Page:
Nasal vaccine in its experimental stage offers potential for long-lasting protection from Ebola virus, reveals a new study.
Results from a small pre-clinical study at The University of Texas at Austin represent the only proof to date that a single dose of a non-injectable vaccine platform for Ebola is long-lasting, which could have significant global implications in controlling future outbreaks.
Researcher Maria Croyle and colleagues at the university developed a nasal formulation that improved survival of immunized non-human primates from 67 percent (2 out of 3) to 100 percent (3 out of 3) after challenge with 1,000 plaque forming units of Ebola Zaire 150 days after immunization.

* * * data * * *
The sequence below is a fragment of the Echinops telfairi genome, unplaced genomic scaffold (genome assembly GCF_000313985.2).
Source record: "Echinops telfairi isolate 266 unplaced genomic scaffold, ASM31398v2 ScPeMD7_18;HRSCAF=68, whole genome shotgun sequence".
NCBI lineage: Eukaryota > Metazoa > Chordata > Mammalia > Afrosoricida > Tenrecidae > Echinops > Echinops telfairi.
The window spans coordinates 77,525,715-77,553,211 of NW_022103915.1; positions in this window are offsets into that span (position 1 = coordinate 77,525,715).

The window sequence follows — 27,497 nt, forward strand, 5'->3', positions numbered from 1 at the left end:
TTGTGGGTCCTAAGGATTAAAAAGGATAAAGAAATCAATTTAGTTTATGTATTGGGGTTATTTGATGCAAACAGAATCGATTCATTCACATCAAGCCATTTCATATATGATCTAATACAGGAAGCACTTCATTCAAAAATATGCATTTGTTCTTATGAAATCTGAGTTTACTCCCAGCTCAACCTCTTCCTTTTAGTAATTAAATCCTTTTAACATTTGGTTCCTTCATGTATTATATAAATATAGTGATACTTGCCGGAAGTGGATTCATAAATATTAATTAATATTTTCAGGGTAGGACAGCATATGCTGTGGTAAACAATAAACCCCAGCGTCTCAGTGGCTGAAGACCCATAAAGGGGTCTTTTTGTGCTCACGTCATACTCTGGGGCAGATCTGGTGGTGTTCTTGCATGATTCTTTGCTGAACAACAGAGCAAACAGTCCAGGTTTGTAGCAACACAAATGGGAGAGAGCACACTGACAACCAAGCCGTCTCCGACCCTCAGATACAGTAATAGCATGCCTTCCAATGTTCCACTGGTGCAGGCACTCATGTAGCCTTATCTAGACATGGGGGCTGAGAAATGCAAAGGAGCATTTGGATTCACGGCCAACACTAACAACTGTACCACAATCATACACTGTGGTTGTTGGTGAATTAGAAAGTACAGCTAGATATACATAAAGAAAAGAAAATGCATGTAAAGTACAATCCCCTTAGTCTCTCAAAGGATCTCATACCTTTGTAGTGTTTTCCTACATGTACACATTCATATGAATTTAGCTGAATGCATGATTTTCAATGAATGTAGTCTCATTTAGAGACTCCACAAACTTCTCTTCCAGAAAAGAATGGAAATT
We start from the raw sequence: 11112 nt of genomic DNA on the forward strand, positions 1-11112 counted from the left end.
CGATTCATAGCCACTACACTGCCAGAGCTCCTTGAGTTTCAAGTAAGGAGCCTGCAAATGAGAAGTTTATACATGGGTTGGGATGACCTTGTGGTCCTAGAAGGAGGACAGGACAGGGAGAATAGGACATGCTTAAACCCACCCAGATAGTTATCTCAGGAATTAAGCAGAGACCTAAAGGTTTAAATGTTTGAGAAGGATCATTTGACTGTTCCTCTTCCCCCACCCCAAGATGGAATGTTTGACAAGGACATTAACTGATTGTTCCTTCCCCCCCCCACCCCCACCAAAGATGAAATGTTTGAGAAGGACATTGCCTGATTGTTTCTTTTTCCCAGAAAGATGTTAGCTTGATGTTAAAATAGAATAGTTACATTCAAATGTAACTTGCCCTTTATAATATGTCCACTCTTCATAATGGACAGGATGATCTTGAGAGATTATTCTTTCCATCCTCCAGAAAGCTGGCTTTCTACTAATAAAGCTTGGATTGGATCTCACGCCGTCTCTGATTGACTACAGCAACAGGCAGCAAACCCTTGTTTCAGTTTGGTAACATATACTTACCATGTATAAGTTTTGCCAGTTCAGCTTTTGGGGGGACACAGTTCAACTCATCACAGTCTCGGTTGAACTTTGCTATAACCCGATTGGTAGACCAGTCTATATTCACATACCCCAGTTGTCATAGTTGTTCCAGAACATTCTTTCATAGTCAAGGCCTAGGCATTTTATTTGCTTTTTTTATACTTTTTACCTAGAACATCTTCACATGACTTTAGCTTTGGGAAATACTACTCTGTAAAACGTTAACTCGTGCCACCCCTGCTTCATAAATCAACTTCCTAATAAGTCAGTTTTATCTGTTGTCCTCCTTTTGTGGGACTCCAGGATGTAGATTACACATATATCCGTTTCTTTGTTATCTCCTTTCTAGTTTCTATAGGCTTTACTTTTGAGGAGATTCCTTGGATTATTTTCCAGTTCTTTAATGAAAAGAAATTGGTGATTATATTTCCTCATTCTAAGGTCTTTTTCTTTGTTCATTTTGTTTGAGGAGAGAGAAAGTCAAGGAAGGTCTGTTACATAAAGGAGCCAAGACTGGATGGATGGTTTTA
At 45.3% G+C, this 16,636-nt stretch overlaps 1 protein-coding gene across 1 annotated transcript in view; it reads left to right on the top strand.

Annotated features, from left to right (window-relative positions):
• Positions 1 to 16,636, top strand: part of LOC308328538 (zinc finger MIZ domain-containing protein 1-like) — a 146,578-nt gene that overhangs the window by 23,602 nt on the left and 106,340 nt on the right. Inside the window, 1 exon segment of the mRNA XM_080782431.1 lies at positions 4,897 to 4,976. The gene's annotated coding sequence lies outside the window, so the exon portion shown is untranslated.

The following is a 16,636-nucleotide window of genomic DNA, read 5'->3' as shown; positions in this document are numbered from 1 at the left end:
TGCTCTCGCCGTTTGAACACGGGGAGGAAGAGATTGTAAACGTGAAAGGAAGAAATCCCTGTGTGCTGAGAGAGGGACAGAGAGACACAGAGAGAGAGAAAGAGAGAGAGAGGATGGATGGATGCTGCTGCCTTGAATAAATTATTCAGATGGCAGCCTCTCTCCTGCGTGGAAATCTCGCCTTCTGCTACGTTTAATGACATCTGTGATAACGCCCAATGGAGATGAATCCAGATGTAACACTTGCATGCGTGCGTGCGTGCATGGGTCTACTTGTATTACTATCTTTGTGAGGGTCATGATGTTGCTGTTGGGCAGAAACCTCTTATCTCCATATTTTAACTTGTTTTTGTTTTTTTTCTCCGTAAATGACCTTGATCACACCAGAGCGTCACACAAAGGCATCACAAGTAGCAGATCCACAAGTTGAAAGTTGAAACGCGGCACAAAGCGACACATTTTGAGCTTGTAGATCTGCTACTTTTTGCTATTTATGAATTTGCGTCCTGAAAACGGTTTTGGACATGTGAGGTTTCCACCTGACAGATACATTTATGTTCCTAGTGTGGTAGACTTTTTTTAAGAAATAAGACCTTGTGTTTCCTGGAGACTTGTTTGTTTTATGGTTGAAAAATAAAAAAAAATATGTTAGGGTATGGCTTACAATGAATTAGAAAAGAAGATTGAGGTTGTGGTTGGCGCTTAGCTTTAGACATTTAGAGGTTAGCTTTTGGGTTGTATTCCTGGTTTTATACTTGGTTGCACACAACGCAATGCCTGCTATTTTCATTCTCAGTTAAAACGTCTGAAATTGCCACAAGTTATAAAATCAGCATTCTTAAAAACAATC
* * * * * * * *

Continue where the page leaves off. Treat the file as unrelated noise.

This is important since only 50 percent of the primates given the vaccine by the standard route (intramuscular injection) survived challenge.
Jonsson-Schmunk said that Ebola causes devastating outbreaks with fatality rates of 25 - 90 percent in Africa and Asia and although progress has been made in understanding the virus' biology, no licensed vaccines or treatments currently exist.
Schmunk added that there is a desperate need for a vaccine that not only prevents the continued transmission from person to person, but also aids in controlling future incidences and the main advantage of their vaccine platform over the others in clinical testing is the long-lasting protection after a single intranasal dose.
Schmunk continued that this is important since the longevity of other vaccines for Ebola that are currently being evaluated is not fully understood and moreover, the nasal spray immunization method is more attractive than a needle vaccine given the costs associated with syringe distribution and safety.